Huawei has reportedly given in to the demands of U.K. intelligence agencies to address serious risks in the Chinese company’s telecom equipment, a move which some see is a way to avoid being banned by the government from the 5G networks of wireless carriers there.
It’s a move that may have an impact on the Canadian government’s decision on whether to allow wireless carriers here to buy Huawei equipment for their upcoming 5G wireless networks.
The Financial Times of London this morning cited two unnamed sources saying Huawei has agreed to a series of technical demands which will change its practices in the U.K., according to two people with knowledge of the discussions. The report says the company has also agreed to write a formal letter to the U.K.’s National Cyber Security Centre (NCSC) agreeing to urgently address the issues, first raised in a critical report in July by an oversight board that monitors the testing of the company’s equipment, before the government approves gear for use in networks there.
For the last seven years, Huwaei and the U.K. government jointly run a cyber security evaluation centre to find and mitigate any perceived risks arising from Huawei gear in parts of Britain’s critical national infrastructure. (According to the Globe and Mail, there’s a similar centre in Canada.)
That U.K. oversight board report concluded “Huawei’s processes continue to fall short of industry good practice and make it difficult to provide long-term assurance. The lack of progress in remediating these is disappointing. NCSC and Huawei are working with the network operators to develop a long-term solution, regarding the lack of lifecycle management around third-party components, a new strategic risk to the U.K. telecommunications networks. Significant work will be required to remediate this issue and provide interim risk management.”
The Financial Times report comes at a critical time for Huawei: The governments of three members of the Five Eyes intelligence co-operative — the United States, Australia, and New Zealand — have forbidden wireless carriers from installing equipment from Huawei and ZTE in their upcoming 5G wireless networks because of concerns Chinese companies are too close to the Beijing government. 5G networks will take a marked leap in data speeds, opening wireless to new solutions in industries that so far haven’t taken advantage of cellular technology. At the same time, critics point out that under Chinese law companies there are obliged to work with the government.
The U.S. has been pressuring the other two members of the Five Eyes group, Canada and the U.K., to follow the ban. Public Safety Minister Ralph Goodale announced in September that Canada is conducting a national security review.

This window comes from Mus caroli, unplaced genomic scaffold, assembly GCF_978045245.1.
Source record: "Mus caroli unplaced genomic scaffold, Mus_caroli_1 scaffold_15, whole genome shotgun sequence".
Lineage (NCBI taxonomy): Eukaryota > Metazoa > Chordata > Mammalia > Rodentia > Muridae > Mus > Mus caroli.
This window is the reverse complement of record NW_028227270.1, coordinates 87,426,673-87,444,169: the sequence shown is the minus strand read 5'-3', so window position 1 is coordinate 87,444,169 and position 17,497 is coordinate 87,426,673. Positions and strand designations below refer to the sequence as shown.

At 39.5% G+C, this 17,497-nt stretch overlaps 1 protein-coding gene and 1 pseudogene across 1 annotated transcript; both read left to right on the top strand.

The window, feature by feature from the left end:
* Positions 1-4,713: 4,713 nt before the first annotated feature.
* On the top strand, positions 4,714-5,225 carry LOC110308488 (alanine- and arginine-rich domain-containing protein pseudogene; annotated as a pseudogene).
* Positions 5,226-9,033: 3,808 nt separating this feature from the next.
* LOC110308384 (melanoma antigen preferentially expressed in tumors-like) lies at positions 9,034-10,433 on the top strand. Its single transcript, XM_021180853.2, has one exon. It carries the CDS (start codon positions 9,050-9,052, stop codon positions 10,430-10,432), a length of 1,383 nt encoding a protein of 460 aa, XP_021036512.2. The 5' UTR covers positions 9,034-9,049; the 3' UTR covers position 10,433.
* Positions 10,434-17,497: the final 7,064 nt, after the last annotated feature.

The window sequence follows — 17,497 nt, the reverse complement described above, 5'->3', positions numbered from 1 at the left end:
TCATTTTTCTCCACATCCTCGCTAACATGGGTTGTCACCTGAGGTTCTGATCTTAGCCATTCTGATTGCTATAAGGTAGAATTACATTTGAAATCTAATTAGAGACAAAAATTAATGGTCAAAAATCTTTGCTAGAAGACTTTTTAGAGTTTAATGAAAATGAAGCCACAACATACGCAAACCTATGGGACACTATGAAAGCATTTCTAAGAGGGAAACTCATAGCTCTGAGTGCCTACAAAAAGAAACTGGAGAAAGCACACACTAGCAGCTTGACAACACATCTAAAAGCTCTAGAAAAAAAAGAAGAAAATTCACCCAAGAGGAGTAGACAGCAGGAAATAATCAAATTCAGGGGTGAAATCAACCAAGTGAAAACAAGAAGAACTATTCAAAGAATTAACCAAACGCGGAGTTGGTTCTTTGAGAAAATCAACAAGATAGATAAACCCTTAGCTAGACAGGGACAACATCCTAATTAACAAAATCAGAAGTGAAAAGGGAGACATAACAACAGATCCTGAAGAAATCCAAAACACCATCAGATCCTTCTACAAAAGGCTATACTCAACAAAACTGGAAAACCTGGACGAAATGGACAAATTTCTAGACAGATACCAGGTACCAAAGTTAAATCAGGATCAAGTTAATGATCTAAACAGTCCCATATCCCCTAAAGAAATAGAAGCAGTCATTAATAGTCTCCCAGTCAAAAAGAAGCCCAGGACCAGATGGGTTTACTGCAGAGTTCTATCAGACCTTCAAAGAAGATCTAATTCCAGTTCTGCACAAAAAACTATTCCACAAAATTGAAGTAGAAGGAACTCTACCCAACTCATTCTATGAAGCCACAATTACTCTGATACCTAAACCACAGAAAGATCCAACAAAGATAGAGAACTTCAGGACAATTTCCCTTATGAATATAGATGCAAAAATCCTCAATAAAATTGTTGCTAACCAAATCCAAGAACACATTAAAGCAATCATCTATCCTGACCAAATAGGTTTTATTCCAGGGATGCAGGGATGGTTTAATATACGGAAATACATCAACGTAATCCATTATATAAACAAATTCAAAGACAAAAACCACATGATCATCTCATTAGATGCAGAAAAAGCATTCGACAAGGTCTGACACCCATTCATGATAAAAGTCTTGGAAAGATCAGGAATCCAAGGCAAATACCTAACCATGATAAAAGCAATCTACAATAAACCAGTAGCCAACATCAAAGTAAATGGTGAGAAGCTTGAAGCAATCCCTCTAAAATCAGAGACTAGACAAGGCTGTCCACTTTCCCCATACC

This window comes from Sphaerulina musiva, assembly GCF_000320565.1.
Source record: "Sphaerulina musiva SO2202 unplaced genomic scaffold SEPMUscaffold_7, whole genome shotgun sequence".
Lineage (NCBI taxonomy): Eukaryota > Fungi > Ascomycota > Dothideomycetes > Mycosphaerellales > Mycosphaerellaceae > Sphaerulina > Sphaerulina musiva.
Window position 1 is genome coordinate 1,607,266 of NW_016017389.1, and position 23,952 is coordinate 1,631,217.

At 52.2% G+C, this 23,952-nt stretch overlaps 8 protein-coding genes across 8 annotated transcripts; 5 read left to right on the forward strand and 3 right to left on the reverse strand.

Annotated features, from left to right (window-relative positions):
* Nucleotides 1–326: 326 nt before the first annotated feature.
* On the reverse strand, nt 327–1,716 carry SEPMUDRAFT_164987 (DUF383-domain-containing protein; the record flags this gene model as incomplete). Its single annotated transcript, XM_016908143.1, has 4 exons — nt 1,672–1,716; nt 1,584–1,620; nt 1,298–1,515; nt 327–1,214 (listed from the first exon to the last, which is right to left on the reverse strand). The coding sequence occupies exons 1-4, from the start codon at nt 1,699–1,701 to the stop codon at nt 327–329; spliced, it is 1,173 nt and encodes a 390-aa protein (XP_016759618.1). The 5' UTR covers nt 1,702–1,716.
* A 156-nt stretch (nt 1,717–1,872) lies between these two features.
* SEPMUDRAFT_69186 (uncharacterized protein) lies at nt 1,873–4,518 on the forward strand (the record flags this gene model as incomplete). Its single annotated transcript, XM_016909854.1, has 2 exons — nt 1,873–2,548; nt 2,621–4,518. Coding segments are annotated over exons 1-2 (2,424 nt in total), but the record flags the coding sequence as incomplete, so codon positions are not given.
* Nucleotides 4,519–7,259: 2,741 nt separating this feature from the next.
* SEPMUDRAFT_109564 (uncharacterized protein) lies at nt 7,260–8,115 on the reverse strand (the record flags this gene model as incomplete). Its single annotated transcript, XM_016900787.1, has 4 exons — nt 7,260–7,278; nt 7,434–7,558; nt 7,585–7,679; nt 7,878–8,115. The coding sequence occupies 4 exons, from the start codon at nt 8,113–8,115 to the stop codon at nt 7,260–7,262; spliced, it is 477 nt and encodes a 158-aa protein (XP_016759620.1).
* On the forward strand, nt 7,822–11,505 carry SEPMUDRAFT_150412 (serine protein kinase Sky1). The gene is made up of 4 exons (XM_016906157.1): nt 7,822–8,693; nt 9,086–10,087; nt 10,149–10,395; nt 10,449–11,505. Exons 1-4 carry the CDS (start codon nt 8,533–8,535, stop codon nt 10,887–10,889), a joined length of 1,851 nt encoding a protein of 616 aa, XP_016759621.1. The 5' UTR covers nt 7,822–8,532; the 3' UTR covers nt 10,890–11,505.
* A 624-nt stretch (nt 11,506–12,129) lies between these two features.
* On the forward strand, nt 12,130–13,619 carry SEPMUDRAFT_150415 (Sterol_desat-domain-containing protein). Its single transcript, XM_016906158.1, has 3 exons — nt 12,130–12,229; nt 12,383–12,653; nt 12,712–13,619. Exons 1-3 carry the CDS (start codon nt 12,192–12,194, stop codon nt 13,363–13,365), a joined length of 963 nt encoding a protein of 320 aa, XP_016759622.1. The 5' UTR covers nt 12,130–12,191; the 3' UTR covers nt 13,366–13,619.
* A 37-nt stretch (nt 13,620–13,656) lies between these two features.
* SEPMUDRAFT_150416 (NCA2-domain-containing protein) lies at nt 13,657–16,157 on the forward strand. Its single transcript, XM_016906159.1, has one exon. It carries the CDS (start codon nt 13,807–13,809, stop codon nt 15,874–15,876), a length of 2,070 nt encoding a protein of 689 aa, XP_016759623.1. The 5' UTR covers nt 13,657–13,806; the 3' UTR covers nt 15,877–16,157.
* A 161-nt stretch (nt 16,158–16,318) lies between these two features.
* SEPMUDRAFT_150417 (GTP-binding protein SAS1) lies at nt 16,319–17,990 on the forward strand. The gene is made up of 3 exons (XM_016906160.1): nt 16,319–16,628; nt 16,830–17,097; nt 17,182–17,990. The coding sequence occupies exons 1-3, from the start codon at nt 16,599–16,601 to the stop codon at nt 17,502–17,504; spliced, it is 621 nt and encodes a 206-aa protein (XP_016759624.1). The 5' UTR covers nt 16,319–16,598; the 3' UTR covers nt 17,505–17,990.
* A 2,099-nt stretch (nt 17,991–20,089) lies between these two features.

The Financial Times story noted senior UK security officials have repeatedly stressed that their concerns are related to technical deficiencies and not the company’s Chinese origins.
It’s not only a sensitive security issue but also an economic one for Huawei: Bell and Telus use Huawei equipment in their existing 4G networks, but not, reportedly in their network cores. Huawei also funds a lot of university telecom research here.
IT World Canada has as the Canadian Centre for Cyber Security for comment on the Financial Times report, but no reply was received by time of publication.
Meanwhile, Huawei is under pressure from another angle after Canada agreed to a U.S. request this week to hold the company’s chief financial officer and daughter of Huawei’s founder, Meng Wanzhou, for extradition under allegations she violated American trade sanctions against Iran. She was changing planes in Vancouver. According to the New York Times, Huawei said allegations come from a New York judicial district. That could not be confirmed.
According to Reuters this morning, the United States has been looking into whether Huawei violated U.S. sanctions against Iran since at least 2016.
A bail hearing for Meng was scheduled for this morning in Vancouver.
According to the Globe and Mail, China has vigorously protested Meng’s detention. “Detaining a person without providing an explanation has undoubtedly violated her human rights,” the paper quoted the Chinese Foreign Ministry spokesman as saying. It also quoted the Chinese embassy in Ottawa as saying Meng had not violated Canadian or U.S. law.
But the detention also comes as the U.S. and China are in the middle of attacking each other over trade issues.